What are the necessary mathematical properties to be a loss function in gradient based optimizations?

Loss functions are used in training neural networks.

I am interested in knowing the mathematical properties that are necessary for a loss function to participate in gradient descent optimization.

I know some possible candidates that may decide whether a function can be a loss function or not. They include

1. Continuous at every point in $$\mathbb{R}$$
2. Differentiable at every point in $$\mathbb{R}$$

But, I am not sure whether these two properties are necessary for a function to become a loss function.

Are these two properties necessary? Are there any other mathematical properties that are necessary for a function to become a loss function to participate in gradient descent optimization?

Note that this question is not asking for recommended properties for a loss function. Asking only the mandatory properties in a given context.

Summary: the loss needs to be differentiable, with some caveats.

I will introduce some notation, which I hope is clear: if not I am happy to clarify.

Consider a neural network with parameters $$\theta \in \mathbb{R}^d$$, which is usually a vector of weights and biases. The gradient descent algorithm seeks to find parameters $$\theta_\mathrm{min}$$ which minimise the loss function $$\mathcal{L} \colon \mathbb{R}^d \to \mathbb{R}.$$

If this seems abstract, suppose $$f(x; \theta)$$ is the neural network and $$S = \{(x_i, y_i)\}_{i = 1}^n$$ is the training set. In binary classification we could have the loss function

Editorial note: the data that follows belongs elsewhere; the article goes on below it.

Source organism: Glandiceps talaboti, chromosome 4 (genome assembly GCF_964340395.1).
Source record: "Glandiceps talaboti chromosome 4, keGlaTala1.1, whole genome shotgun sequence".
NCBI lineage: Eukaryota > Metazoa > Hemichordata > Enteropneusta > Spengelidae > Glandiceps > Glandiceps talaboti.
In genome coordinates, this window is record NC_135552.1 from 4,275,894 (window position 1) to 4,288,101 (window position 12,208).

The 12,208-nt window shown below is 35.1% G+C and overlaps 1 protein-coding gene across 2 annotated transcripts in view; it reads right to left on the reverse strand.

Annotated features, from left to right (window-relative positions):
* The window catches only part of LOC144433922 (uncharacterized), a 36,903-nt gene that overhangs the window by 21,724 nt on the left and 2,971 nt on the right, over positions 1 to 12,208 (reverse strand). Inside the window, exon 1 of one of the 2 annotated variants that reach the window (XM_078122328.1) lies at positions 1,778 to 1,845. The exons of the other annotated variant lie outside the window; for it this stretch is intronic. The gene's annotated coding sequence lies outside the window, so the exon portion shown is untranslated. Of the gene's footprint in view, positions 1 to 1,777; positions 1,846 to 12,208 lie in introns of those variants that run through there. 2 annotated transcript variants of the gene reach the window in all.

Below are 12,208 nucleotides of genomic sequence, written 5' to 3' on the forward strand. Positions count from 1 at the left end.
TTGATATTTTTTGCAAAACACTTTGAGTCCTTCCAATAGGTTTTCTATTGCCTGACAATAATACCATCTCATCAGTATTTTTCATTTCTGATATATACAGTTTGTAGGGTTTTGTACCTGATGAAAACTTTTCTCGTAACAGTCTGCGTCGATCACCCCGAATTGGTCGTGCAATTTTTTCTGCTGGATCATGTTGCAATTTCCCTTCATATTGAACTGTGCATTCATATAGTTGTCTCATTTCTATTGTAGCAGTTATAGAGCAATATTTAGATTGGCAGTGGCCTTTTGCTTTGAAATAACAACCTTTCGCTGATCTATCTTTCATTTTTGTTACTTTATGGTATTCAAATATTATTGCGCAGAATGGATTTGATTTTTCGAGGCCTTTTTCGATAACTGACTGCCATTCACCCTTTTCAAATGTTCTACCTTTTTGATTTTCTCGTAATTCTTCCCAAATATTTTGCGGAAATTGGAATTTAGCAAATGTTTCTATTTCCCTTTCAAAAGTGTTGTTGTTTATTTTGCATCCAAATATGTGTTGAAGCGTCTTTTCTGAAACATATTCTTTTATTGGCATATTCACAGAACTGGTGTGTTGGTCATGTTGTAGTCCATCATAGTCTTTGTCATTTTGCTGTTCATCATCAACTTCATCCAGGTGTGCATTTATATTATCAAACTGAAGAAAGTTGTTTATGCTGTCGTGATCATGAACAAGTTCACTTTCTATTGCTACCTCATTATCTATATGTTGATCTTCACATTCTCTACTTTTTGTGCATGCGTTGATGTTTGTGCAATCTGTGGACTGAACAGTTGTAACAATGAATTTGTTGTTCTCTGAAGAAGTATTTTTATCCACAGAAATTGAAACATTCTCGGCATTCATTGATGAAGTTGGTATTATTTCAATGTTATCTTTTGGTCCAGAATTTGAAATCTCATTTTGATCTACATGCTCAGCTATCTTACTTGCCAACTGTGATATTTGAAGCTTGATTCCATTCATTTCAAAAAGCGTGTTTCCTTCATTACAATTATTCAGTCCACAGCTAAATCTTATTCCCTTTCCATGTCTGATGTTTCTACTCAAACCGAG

$$\mathcal{L}(\theta) = \sum_{i = 1}^n \mathbb{1} \{f(x_i; \theta) \ne y_i\}$$ where $$\mathbb{1}$$ is the indicator function which is $$1$$ if the condition is satisfied and zero otherwise. I consider the loss function to be a function of the parameters and not the data, which is fixed.

Gradient descent is performed by the update rule $$\theta_n \leftarrow \theta_{n - 1} - \gamma \nabla \mathcal{L}(\theta_{n - 1}),$$ yielding new parameters $$\theta_n$$ which should give a smaller loss $$\mathcal{L}(\theta_n)$$. The quantity $$\gamma$$ is the familiar learning rate.

The gradient descent rule requires the gradient $$\nabla \mathcal{L}(\theta_{n - 1})$$ to be defined, so the loss function must be differentiable. In most texts on calculus or mathematical analysis you'll find the result that if a function is differentiable at a point $$x$$, it is also continuous at $$x$$. Obviously there is no hope that we could perform this procedure without knowing the gradient!

In principle, differentiability is sufficient to run gradient descent. That said, unless $$\mathcal{L}$$ is convex, gradient descent offers no guarantees of convergence to a global minimiser. In practice, neural network loss functions are rarely convex anyway.

I have omitted discussion on stochastic gradient descent, but it does not change the requirements for the loss function. There are alternative techniques such as the proximal gradient method for non-differentiable functions.

An unfortunate technicality I have to mention is that, strictly speaking, if you use the $$\mathrm{ReLU}$$ activation function, the neural network function $$f$$ becomes non-differentiable. I discuss this further in this answer. In practice we can assign a value and "pretend" $$\mathrm{ReLU}$$ is differentiable everywhere.